Most of us have our morning ritual down pretty well. It's usually a variation of shower, dress, coffee, breakfast, scream at traffic, more coffee, arrive at work, and subsequently ponder our place in the universe until it's time to go home.
But rewind to a bit earlier: in those few precious moments before it's time to get out the door and race to punch in the clock, we probably don't think about the shoes we're slipping on. Okay, maybe some of us give it a little more thought than others, but they're typically the last items we put on, and the first ones we take off.
They're fairly easy to operate, with the only real struggle coming from maybe a stubborn heel or a frayed lace every now and then.
The point is, we should all be thankful the process of foot binding is finally over.
But what is foot binding, exactly? Well, imagine bending (and occasionally, breaking) your feet to grotesque angles from the age of five - and that's just scratching the surface.
So why would anyone want to mangle their own toes to look like a vacuum-sealed pack of cocktail sausage smokies? Click through to find out some insane facts about this primitive practice.
How Foot Binding Worked
If you've seen the film Misery, you know the foot does not do well under immense stress, particularly when that stress comes very quickly in the form of a sledgehammer wielded by a very angry Kathy Bates.
In the case of foot binding, the foot equally does not hold up very well when it comes from a very slow process which forces it to contort into a bizarre crescent shape over many decades.
So how does foot binding work exactly?
Well, first off, if you were a young girl (we're talking as young as five years, because that's when the bones are still "soft"), and lived in China up until only three generations ago, you may have been subjected to a process which can only be described as crippling.
First, the feet were submerged in hot water, then the four smaller toes were tightly wrapped in cotton bandages, nestling them under the rest while the ball of the foot is angled downward to create a type of grotesque half-moon. After that? Rinse, wrap, and repeat - for the rest of one's life.
Oh, and don't forget to make it tighter each time.
Why Foot Binding Was Practiced
By now, your toes are probably cringing and curling for the worst reasons possible, but still not as (literally) bad as those poor girls in China. So why would anyone subject themselves to such torture?
Early beliefs maintained it was the male perception of beauty that enforced foot binding. That a woman's walk was more elegant and beautiful if she gently swayed to and fro, walking with delicate steps like a majestic lotus flower swaying in the wind...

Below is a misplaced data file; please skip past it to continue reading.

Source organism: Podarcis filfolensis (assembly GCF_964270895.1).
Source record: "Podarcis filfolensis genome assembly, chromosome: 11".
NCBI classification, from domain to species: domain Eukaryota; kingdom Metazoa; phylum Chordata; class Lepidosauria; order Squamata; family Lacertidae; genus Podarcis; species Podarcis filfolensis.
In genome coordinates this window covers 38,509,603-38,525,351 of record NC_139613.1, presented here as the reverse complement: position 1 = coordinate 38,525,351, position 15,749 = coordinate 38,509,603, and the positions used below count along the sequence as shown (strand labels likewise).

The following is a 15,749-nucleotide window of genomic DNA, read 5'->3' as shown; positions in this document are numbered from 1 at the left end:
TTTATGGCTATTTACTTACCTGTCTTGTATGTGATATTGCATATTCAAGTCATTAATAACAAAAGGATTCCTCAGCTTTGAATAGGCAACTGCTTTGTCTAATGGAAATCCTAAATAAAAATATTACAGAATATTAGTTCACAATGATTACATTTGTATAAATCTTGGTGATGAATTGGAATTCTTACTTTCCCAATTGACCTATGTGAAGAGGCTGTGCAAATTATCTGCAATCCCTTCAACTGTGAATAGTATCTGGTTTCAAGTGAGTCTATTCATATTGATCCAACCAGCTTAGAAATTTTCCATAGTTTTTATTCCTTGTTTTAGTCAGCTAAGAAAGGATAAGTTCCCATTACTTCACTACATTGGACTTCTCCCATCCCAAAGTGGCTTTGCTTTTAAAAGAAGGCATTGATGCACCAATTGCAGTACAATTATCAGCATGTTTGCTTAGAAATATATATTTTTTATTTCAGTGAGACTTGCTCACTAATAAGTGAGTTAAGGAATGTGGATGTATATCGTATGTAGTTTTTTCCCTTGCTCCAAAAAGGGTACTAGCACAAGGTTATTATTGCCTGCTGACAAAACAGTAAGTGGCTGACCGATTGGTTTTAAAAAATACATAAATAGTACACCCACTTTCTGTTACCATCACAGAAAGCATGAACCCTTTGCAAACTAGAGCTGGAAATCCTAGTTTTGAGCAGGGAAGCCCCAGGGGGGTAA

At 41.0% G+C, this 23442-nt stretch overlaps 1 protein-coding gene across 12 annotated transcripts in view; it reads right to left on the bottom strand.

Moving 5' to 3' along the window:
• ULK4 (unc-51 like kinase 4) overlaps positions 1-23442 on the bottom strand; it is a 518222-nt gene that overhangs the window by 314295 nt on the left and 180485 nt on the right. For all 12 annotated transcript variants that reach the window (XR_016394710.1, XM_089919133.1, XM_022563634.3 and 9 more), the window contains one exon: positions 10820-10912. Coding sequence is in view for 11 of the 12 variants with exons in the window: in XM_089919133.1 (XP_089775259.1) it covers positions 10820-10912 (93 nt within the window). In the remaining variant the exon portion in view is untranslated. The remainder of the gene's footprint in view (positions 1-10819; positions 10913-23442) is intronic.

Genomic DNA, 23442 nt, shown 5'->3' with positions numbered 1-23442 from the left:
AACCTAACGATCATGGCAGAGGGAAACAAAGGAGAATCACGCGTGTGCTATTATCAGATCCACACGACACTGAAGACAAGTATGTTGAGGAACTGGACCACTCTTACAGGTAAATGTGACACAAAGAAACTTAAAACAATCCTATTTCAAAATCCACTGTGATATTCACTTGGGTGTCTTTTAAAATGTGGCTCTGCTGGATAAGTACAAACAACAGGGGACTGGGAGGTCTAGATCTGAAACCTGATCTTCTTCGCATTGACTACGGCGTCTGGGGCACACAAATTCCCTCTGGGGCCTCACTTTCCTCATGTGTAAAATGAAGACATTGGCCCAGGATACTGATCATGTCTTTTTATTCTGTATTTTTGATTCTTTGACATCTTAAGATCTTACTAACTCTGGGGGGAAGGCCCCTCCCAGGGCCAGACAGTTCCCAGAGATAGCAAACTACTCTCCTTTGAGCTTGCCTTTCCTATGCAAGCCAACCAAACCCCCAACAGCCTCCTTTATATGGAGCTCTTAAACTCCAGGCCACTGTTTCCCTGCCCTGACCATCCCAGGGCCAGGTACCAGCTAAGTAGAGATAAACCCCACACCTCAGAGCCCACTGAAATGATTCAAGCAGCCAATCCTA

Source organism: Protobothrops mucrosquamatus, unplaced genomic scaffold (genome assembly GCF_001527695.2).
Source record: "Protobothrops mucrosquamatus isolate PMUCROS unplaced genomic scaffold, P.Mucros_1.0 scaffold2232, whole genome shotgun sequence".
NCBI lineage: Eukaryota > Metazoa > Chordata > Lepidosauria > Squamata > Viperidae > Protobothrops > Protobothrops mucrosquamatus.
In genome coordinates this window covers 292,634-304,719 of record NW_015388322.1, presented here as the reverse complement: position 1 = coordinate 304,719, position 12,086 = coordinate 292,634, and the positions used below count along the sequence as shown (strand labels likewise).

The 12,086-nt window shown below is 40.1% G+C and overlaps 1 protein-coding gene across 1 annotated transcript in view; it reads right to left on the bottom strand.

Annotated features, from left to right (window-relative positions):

In reality, that poor woman was one very fragile bone away from completely collapsing to the ground, all just to project a specific type of sexuality. And if that wasn't enough, it wasn't the only reason men were turned on by it.
They also believed that when a woman walked with a strained gait, it also made her pelvic and inner thighs tighter, resulting in stronger vaginal muscles as well.
Either way, the process was ultimately about forcing a woman to literally contort to a specific shape for what others perceived to be beautiful during the time.
No One Quite Knows How It Originated
It's difficult to pin down exactly when foot-binding began, but historians have dated its start sometime during the tenth century, after a dancer named Yao Niang bound her feet in a similar fashion. Adding to the mystery, it's also unclear as to who was the first person to devise the ongoing practice for what's basically an elaborate foot fetish, but it is believed that because the Lotus Flower was held in such high regard during the time, the concept of beauty could be "elevated" if a woman's foot shared a similar shape.
Regardless, the fact that foot binding was perpetuated so often came down to the societal order: that a woman should look beautiful, and be as subservient as she can be for her husband.
Their Boots Illustrate the Shape of Their Feet
Constructed from silk or cotton, shoes worn by those who were foot-bound were very similar to the feet that would inhabit them. That is, they weren't exactly created for practical reasons like, say, walking comfortably, but rather to extend the misery warped concept of beauty that began when their owners' feet were first mangled.
Called "Lotus shoes," they were designed to look like the bud of a lotus flower, were typically wedge or sheath-shaped, and were more akin to doll shoes than anything else.